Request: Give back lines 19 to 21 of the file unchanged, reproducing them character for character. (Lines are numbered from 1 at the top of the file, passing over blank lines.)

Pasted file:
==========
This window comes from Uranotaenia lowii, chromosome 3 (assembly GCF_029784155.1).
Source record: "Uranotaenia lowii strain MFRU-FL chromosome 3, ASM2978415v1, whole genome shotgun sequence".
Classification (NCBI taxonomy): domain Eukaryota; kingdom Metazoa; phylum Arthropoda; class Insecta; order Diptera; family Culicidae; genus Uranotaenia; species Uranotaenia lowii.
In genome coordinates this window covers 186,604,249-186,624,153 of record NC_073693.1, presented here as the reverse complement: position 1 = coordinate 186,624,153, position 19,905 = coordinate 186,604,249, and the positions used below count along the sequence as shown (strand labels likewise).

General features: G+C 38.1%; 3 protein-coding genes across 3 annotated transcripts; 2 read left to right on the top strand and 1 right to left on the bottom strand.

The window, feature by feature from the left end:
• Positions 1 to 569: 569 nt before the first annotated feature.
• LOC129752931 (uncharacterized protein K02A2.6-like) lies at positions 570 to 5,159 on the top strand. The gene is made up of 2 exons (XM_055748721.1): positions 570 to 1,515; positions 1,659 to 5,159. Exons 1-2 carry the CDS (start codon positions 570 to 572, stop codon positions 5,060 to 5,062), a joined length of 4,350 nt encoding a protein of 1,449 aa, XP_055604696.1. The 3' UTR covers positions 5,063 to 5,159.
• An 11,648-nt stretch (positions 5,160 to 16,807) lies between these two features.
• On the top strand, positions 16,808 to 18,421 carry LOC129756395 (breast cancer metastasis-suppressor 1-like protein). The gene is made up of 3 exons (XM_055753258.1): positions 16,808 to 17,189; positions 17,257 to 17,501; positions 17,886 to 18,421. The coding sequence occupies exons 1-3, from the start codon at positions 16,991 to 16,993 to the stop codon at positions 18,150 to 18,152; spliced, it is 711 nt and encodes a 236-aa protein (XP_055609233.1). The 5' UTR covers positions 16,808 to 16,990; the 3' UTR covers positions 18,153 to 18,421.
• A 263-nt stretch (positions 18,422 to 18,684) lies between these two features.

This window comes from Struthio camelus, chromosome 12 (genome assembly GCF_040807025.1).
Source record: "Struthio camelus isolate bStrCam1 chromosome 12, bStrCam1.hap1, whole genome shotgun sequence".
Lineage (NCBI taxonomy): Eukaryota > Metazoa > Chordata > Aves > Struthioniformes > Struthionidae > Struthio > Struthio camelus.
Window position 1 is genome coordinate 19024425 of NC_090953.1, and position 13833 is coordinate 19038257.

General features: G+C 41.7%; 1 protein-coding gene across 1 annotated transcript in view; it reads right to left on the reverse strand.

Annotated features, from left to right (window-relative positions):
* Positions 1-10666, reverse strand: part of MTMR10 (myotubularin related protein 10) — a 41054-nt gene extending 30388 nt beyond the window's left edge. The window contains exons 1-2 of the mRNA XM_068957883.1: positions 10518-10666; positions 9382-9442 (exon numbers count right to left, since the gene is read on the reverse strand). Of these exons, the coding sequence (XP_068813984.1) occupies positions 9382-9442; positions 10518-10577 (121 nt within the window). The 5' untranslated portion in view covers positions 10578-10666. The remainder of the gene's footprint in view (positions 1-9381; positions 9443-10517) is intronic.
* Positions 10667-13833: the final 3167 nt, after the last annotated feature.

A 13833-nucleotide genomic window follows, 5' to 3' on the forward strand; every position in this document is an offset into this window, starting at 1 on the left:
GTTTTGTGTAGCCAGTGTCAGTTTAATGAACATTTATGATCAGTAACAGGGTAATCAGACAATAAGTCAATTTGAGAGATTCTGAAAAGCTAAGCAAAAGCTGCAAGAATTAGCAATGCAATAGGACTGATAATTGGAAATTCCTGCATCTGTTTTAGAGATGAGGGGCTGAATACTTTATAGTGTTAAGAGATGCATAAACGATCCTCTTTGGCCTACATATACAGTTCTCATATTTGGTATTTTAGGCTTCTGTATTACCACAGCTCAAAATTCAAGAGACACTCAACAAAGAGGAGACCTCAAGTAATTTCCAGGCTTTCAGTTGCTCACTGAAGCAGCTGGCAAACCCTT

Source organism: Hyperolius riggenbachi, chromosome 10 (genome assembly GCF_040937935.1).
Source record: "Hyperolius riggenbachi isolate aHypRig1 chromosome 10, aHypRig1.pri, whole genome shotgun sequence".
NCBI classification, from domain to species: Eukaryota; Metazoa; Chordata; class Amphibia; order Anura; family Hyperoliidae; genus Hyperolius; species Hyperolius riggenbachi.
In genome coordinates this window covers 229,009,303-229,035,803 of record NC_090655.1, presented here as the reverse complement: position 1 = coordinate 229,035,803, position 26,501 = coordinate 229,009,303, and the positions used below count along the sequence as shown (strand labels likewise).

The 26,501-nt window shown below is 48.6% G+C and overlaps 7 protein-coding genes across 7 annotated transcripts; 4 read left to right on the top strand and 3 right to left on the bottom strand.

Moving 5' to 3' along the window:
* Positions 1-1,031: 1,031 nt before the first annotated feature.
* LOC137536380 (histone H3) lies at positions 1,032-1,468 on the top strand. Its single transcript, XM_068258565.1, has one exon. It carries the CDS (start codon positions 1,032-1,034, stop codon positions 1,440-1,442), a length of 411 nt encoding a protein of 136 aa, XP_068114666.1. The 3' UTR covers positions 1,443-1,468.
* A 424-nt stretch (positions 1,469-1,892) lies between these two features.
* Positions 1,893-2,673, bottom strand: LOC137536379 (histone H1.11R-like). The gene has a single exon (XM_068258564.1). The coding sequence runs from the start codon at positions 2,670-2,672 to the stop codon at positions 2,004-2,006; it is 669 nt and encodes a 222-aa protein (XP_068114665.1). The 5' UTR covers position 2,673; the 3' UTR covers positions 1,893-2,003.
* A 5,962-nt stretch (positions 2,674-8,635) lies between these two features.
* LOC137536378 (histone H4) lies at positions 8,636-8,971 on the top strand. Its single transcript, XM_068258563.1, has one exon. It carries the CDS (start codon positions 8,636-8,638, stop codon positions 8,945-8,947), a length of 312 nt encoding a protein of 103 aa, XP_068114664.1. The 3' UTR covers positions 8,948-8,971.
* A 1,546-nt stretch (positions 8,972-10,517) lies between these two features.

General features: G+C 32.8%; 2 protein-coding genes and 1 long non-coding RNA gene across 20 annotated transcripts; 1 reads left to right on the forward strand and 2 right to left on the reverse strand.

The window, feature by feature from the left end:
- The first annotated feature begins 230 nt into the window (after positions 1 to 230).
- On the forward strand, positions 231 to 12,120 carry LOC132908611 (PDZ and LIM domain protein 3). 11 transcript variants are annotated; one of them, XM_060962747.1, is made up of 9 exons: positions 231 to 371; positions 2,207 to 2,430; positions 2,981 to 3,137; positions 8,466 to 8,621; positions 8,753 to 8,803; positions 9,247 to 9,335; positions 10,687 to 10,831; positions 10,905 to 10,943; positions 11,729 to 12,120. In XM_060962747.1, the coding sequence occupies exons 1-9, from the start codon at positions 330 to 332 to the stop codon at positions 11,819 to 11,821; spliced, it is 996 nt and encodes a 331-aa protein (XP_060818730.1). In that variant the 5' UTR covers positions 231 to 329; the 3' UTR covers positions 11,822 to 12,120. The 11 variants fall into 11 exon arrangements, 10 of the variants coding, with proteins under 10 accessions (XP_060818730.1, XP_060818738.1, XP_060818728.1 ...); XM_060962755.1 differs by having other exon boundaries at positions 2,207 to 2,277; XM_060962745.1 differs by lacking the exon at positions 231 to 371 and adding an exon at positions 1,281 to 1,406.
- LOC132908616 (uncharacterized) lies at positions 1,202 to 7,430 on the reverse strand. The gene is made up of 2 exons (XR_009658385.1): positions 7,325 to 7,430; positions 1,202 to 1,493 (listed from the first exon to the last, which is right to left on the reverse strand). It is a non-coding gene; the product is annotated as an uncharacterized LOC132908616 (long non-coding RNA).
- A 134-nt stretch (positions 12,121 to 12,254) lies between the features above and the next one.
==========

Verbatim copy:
* Positions 10667-13833: the final 3167 nt, after the last annotated feature.

A 13833-nucleotide genomic window follows, 5' to 3' on the forward strand; every position in this document is an offset into this window, starting at 1 on the left:
GTTTTGTGTAGCCAGTGTCAGTTTAATGAACATTTATGATCAGTAACAGGGTAATCAGACAATAAGTCAATTTGAGAGATTCTGAAAAGCTAAGCAAAAGCTGCAAGAATTAGCAATGCAATAGGACTGATAATTGGAAATTCCTGCATCTGTTTTAGAGATGAGGGGCTGAATACTTTATAGTGTTAAGAGATGCATAAACGATCCTCTTTGGCCTACATATACAGTTCTCATATTTGGTATTTTAGGCTTCTGTATTACCACAGCTCAAAATTCAAGAGACACTCAACAAAGAGGAGACCTCAAGTAATTTCCAGGCTTTCAGTTGCTCACTGAAGCAGCTGGCAAACCCTT